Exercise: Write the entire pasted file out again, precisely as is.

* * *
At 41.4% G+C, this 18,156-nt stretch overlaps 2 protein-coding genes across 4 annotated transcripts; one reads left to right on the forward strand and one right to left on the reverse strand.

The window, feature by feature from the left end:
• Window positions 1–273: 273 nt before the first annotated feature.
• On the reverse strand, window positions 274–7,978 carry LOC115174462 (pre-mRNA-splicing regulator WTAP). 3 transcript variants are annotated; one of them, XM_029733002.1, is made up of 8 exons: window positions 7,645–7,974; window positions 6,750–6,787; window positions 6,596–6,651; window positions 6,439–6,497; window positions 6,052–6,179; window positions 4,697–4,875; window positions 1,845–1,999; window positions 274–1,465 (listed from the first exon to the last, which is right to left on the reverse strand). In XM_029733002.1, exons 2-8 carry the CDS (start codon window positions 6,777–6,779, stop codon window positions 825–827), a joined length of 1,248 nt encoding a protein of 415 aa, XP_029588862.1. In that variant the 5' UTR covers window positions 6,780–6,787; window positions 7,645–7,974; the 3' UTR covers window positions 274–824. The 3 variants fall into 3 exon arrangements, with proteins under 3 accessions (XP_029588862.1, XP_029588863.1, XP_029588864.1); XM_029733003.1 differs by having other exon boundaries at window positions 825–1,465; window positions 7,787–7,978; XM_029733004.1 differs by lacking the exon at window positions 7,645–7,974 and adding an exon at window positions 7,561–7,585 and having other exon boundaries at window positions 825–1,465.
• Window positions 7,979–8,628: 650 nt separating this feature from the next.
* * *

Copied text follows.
At 41.4% G+C, this 18,156-nt stretch overlaps 2 protein-coding genes across 4 annotated transcripts; one reads left to right on the forward strand and one right to left on the reverse strand.

The window, feature by feature from the left end:
• Window positions 1–273: 273 nt before the first annotated feature.
• On the reverse strand, window positions 274–7,978 carry LOC115174462 (pre-mRNA-splicing regulator WTAP). 3 transcript variants are annotated; one of them, XM_029733002.1, is made up of 8 exons: window positions 7,645–7,974; window positions 6,750–6,787; window positions 6,596–6,651; window positions 6,439–6,497; window positions 6,052–6,179; window positions 4,697–4,875; window positions 1,845–1,999; window positions 274–1,465 (listed from the first exon to the last, which is right to left on the reverse strand). In XM_029733002.1, exons 2-8 carry the CDS (start codon window positions 6,777–6,779, stop codon window positions 825–827), a joined length of 1,248 nt encoding a protein of 415 aa, XP_029588862.1. In that variant the 5' UTR covers window positions 6,780–6,787; window positions 7,645–7,974; the 3' UTR covers window positions 274–824. The 3 variants fall into 3 exon arrangements, with proteins under 3 accessions (XP_029588862.1, XP_029588863.1, XP_029588864.1); XM_029733003.1 differs by having other exon boundaries at window positions 825–1,465; window positions 7,787–7,978; XM_029733004.1 differs by lacking the exon at window positions 7,645–7,974 and adding an exon at window positions 7,561–7,585 and having other exon boundaries at window positions 825–1,465.
• Window positions 7,979–8,628: 650 nt separating this feature from the next.